But luckily women are not only victims. Some take action.
Three of them are today receiving the Nobel Peace Prize for 2011.
Ellen Johnson Sirleaf’s whole life can be seen as a realization of the intentions of Resolution 1325. In 1980 she went into exile after having been imprisoned and threatened with rape. For several years she served as Director of the UNDP’s Regional Bureau for Africa. She was one of seven eminent persons who investigated the genocide in Rwanda on behalf of the Organization of African Unity (OAU). When the civil war broke out in Liberia in 1989, Johnson Sirleaf first supported Charles Taylor in the hope that he might represent a solution, but gradually dissociated herself from him, and ran against Taylor, unsuccessfully, in the presidential election in 1997. In the election in 2005, however, Johnson Sirleaf won a convincing victory, which made her the first democratically elected female head of state on the African continent.
Liberia remains one of the poorest countries in the world, and faces huge problems, but much progress has nevertheless been made since Johnson Sirleaf was installed as President in 2006. The civil war is over; democracy is working; there has been considerable economic growth; the very widespread corruption has been somewhat reduced; women’s education and participation in social life has been significantly strengthened; the monstrous number of rapes has diminished. Few other persons better satisfy the criteria for receiving the Peace Prize mentioned in Alfred Nobel’s will.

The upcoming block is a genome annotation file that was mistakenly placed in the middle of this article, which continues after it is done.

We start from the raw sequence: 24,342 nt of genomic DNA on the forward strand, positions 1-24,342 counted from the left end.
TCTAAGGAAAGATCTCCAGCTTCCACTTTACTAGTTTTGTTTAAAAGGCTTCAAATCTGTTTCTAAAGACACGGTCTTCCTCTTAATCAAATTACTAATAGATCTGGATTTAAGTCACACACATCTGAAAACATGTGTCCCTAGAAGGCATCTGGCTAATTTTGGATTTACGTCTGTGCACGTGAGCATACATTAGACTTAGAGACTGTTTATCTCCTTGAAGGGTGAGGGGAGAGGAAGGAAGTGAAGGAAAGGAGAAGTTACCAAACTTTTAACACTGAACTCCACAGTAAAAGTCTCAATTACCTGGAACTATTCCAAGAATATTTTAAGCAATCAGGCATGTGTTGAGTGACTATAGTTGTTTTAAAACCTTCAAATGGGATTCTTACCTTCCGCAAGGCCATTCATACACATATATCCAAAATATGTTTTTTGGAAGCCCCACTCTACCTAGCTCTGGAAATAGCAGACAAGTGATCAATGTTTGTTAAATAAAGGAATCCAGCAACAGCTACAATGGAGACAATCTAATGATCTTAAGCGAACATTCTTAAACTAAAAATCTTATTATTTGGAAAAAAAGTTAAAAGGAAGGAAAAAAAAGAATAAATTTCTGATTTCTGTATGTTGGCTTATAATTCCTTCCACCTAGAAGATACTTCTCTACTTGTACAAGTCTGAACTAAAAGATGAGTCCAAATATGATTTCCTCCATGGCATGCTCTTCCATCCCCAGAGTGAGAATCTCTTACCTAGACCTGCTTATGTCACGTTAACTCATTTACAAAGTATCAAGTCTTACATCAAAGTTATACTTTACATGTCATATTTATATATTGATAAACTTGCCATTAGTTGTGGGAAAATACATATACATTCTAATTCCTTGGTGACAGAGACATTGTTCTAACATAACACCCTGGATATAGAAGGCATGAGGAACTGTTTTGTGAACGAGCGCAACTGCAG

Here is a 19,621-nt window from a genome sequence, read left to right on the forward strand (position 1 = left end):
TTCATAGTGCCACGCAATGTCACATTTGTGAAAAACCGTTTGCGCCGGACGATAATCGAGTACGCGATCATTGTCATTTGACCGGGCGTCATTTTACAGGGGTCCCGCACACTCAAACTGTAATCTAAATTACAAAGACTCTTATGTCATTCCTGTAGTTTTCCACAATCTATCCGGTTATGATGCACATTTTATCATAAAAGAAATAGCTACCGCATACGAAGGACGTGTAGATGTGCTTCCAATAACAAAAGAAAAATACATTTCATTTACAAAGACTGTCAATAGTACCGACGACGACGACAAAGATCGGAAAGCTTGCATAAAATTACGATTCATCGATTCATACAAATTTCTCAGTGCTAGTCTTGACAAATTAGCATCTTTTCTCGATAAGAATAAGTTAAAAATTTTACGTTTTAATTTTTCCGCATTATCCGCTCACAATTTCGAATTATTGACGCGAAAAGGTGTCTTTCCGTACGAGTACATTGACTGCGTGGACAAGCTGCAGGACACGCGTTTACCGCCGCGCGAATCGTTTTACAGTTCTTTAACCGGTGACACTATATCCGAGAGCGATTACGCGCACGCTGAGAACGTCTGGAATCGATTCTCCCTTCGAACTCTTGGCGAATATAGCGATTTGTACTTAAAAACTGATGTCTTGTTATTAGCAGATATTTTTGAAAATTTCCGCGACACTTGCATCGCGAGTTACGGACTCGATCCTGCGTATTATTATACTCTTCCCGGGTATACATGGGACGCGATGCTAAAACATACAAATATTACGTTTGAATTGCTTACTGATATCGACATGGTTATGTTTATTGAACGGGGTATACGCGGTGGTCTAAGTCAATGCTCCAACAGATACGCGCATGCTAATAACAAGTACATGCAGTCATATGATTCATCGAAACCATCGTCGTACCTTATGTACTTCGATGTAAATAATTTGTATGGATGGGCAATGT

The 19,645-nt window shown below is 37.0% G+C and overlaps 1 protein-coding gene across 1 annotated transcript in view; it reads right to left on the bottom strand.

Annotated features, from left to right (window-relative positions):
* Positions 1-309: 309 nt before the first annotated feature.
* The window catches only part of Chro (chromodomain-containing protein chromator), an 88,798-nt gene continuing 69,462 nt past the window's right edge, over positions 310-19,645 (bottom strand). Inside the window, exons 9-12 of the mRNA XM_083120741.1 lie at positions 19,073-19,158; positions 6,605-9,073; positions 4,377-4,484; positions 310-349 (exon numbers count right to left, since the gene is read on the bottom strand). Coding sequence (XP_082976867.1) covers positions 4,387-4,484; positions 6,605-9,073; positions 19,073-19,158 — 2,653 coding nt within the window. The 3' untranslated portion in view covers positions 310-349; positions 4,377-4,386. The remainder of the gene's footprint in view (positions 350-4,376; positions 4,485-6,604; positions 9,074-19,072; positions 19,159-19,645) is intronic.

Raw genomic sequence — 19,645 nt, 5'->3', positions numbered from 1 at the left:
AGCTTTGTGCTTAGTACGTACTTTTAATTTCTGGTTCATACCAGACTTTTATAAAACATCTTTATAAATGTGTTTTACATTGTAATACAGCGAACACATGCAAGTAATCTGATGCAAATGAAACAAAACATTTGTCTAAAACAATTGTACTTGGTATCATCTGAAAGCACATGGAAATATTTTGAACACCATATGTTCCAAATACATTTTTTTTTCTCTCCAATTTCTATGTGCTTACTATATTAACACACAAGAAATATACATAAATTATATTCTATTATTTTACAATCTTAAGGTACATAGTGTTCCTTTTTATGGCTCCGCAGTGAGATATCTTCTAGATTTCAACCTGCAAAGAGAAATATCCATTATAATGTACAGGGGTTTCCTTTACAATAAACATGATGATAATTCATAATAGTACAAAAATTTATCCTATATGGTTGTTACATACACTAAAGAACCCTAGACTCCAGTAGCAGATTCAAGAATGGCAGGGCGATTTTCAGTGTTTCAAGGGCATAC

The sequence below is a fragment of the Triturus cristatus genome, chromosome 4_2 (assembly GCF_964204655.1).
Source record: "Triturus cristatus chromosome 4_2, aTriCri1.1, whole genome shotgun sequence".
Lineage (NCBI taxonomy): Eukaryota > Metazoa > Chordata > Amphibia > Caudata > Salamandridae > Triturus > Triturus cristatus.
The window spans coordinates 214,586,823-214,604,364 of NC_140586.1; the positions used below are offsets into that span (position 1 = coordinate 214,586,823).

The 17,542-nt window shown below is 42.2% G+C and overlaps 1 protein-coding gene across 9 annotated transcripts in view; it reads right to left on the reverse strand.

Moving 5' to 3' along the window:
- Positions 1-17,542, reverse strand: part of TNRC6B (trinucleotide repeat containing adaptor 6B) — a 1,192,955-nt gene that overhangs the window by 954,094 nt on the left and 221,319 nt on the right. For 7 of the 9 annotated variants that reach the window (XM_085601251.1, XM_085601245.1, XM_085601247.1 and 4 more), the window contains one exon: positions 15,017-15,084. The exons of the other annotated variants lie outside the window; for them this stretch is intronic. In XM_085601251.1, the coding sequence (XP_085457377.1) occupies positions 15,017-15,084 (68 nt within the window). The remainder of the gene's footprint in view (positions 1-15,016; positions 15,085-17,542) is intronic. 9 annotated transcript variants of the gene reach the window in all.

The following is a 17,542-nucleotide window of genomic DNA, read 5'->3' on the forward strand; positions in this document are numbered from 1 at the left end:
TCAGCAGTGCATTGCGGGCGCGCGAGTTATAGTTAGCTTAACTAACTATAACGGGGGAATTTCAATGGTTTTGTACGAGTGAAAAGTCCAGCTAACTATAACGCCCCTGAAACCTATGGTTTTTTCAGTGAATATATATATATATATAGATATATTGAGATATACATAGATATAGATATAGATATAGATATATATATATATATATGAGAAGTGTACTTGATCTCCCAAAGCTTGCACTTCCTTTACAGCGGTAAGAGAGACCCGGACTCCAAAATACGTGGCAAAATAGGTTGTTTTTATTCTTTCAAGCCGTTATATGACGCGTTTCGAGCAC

The same applies to Leymah Gbowee. She is the trauma specialist who switched from treating war victims to working for peace. In 2002, she mobilized a network of over 2,000 women in 15 provinces in Liberia to protest against the war and the violence. They dressed in white and took their stand near Monrovia’s fish market. It was very important that Gbowee managed to unite women with quite different religious and ethnic backgrounds in this struggle. During the peace negotiations in Ghana, the women in frustration shut the male negotiators in and threatened to strip themselves naked, something which in that country would have brought utter disgrace on the men.